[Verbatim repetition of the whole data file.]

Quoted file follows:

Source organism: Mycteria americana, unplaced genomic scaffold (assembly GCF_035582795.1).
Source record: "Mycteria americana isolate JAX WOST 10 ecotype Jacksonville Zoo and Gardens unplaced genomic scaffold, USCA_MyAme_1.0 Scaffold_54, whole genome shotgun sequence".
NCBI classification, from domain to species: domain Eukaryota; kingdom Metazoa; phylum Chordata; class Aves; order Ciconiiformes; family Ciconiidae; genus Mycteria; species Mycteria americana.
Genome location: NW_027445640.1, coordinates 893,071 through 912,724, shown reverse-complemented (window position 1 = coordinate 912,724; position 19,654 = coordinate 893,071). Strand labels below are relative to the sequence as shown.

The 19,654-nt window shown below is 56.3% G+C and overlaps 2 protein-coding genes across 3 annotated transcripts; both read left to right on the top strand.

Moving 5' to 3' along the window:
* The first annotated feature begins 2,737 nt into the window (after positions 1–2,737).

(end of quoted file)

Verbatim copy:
Source organism: Mycteria americana, unplaced genomic scaffold (assembly GCF_035582795.1).
Source record: "Mycteria americana isolate JAX WOST 10 ecotype Jacksonville Zoo and Gardens unplaced genomic scaffold, USCA_MyAme_1.0 Scaffold_54, whole genome shotgun sequence".
NCBI classification, from domain to species: domain Eukaryota; kingdom Metazoa; phylum Chordata; class Aves; order Ciconiiformes; family Ciconiidae; genus Mycteria; species Mycteria americana.
Genome location: NW_027445640.1, coordinates 893,071 through 912,724, shown reverse-complemented (window position 1 = coordinate 912,724; position 19,654 = coordinate 893,071). Strand labels below are relative to the sequence as shown.

The 19,654-nt window shown below is 56.3% G+C and overlaps 2 protein-coding genes across 3 annotated transcripts; both read left to right on the top strand.

Moving 5' to 3' along the window:
* The first annotated feature begins 2,737 nt into the window (after positions 1–2,737).